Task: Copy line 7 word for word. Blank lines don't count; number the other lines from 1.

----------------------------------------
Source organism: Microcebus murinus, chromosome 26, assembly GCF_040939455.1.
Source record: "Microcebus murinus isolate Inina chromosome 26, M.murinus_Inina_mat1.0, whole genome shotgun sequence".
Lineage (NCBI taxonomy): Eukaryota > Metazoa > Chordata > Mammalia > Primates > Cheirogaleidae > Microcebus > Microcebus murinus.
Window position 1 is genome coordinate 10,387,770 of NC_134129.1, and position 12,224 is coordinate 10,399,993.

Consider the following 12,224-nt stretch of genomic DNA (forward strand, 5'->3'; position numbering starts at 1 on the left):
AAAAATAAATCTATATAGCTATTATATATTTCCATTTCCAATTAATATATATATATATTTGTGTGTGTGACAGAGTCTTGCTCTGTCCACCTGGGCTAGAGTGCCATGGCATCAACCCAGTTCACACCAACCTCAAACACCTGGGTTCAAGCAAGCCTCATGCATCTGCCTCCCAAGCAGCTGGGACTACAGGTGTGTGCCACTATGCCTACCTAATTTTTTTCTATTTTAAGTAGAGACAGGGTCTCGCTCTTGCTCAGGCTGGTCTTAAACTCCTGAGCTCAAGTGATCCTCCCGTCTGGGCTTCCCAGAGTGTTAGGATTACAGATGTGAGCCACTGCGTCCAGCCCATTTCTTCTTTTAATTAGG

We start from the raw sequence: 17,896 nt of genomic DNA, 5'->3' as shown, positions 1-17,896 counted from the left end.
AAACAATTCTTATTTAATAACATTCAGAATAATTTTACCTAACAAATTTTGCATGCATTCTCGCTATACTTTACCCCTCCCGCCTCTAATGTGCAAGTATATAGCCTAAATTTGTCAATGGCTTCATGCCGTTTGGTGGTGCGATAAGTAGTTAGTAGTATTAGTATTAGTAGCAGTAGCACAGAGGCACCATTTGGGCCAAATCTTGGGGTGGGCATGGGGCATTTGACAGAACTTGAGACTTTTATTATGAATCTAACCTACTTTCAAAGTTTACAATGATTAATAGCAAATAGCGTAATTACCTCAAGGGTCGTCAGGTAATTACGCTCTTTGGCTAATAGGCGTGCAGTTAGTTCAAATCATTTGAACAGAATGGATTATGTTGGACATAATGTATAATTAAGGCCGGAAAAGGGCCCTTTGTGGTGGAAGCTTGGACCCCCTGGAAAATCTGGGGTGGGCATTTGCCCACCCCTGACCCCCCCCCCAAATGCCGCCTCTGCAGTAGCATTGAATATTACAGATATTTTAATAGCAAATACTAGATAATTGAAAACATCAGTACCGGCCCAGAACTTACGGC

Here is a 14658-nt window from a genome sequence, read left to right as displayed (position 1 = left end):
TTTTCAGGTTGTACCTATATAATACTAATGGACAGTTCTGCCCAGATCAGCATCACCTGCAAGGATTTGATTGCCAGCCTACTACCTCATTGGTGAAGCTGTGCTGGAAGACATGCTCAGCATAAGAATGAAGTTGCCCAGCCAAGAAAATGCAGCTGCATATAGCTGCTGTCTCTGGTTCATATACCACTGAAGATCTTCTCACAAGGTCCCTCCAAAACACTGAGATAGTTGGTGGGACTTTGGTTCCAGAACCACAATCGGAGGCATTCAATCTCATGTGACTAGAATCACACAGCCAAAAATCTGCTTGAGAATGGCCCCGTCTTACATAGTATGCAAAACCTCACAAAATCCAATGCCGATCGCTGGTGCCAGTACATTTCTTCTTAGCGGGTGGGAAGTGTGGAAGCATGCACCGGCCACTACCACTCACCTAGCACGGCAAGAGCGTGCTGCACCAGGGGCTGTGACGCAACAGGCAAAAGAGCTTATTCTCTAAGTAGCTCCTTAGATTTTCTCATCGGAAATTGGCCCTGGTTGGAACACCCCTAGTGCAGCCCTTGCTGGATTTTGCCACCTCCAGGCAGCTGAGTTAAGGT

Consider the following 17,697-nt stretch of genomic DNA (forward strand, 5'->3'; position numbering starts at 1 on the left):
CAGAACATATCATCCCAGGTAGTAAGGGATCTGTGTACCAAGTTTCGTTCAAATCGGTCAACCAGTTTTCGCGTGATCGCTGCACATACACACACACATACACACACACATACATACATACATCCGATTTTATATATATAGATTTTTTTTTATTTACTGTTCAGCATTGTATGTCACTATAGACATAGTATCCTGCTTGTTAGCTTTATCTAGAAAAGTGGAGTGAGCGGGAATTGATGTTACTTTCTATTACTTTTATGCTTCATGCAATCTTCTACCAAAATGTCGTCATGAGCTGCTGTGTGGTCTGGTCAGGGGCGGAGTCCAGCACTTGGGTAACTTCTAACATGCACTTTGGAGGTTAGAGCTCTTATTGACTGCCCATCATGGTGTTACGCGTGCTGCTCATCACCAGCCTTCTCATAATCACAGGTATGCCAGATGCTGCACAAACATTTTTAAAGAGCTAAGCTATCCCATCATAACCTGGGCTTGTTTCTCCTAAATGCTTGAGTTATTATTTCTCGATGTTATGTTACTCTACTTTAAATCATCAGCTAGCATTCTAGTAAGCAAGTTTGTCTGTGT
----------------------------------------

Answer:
We start from the raw sequence: 17,896 nt of genomic DNA, 5'->3' as shown, positions 1-17,896 counted from the left end.